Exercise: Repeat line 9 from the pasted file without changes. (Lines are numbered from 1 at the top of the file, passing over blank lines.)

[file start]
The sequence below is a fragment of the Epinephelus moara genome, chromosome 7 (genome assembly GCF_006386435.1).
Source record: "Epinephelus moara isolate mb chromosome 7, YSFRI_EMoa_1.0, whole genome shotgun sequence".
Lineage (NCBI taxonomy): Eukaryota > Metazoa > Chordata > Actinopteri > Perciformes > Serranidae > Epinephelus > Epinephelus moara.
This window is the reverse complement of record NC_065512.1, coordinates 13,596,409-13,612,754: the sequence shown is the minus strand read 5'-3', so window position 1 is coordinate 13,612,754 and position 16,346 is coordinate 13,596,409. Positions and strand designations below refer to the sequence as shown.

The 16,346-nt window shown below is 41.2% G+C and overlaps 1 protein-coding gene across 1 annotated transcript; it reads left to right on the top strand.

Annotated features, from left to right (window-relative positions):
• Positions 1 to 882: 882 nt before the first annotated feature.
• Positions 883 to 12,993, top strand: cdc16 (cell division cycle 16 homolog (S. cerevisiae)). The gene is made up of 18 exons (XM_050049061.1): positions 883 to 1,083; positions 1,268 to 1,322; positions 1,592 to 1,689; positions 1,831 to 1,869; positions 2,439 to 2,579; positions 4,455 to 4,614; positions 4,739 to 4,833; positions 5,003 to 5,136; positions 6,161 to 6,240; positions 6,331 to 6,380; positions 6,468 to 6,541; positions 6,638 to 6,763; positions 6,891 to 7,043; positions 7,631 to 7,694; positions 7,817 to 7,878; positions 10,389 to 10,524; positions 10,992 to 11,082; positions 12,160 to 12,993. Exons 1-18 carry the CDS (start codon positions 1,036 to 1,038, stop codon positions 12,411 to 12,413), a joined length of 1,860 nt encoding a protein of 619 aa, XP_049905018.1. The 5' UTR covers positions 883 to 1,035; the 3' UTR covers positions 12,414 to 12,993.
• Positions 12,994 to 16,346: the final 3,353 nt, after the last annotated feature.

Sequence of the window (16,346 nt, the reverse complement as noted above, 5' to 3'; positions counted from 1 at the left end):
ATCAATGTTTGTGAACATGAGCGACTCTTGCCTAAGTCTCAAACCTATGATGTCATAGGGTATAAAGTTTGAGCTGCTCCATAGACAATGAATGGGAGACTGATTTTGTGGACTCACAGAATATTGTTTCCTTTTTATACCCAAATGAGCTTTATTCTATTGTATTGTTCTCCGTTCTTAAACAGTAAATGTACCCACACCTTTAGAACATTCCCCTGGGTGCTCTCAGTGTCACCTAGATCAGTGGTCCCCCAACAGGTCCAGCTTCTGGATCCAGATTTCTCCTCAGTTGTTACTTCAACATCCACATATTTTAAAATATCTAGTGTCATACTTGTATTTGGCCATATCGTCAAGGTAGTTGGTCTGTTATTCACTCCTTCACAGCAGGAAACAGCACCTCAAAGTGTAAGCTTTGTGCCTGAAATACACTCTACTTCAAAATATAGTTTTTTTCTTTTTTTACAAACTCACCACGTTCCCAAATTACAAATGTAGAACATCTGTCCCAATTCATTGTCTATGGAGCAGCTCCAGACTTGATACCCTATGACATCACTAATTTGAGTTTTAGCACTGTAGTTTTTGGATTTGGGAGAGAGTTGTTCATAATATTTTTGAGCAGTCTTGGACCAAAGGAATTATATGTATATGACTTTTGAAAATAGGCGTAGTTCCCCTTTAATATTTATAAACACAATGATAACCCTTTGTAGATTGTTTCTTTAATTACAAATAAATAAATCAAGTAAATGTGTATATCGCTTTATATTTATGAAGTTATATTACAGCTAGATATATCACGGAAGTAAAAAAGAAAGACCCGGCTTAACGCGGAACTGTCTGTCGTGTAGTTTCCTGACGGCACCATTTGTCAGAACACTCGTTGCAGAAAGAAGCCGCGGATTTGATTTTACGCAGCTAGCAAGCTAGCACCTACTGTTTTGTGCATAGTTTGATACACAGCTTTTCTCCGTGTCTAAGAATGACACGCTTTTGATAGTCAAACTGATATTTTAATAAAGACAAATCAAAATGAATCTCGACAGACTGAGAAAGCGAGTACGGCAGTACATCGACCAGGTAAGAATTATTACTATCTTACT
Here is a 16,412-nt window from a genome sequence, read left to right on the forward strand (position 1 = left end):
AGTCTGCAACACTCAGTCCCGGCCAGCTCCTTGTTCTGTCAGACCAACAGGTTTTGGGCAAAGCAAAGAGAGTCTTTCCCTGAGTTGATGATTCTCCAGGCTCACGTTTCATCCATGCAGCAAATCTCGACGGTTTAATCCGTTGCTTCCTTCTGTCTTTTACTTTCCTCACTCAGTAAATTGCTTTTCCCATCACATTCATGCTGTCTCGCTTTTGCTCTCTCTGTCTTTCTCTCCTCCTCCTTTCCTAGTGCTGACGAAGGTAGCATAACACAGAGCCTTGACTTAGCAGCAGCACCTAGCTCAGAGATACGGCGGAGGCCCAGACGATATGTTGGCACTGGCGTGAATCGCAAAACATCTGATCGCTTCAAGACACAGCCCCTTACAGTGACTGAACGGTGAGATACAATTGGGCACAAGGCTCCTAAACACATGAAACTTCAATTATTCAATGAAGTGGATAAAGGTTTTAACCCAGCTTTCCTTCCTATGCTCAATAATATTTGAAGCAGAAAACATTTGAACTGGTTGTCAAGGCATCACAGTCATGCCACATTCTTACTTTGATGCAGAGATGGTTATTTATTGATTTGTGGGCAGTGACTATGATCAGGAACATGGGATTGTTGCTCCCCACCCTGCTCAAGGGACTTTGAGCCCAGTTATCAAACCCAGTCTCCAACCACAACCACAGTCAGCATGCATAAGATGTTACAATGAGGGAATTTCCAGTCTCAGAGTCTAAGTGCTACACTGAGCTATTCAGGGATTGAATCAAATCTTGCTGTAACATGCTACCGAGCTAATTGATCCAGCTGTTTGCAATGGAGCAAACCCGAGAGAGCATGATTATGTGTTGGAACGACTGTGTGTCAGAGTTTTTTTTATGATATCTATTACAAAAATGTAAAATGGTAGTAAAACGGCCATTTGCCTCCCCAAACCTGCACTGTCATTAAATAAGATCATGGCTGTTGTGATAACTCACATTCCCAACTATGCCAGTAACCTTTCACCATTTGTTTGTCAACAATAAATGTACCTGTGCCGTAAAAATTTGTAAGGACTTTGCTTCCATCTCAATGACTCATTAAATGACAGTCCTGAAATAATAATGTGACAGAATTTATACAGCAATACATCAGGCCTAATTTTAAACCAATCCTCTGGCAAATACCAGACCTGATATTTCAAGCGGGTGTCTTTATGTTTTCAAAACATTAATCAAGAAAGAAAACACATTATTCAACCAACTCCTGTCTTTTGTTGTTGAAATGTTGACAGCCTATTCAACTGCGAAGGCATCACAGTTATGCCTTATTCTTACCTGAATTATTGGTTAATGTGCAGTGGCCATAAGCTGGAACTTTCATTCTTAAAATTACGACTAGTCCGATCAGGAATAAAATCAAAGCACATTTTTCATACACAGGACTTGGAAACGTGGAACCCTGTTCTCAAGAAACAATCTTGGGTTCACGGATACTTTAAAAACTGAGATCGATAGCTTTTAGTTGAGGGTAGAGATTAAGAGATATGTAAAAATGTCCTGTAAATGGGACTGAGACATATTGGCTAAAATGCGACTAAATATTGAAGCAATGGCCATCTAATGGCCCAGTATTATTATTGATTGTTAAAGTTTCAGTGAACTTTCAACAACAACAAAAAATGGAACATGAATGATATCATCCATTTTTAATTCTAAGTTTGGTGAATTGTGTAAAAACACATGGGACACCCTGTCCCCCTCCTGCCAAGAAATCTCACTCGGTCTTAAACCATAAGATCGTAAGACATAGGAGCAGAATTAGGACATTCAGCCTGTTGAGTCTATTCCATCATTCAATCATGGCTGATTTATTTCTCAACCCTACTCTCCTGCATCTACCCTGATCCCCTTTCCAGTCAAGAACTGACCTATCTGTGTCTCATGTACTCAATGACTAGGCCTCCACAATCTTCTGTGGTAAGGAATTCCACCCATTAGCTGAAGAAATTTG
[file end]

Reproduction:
• Positions 12,994 to 16,346: the final 3,353 nt, after the last annotated feature.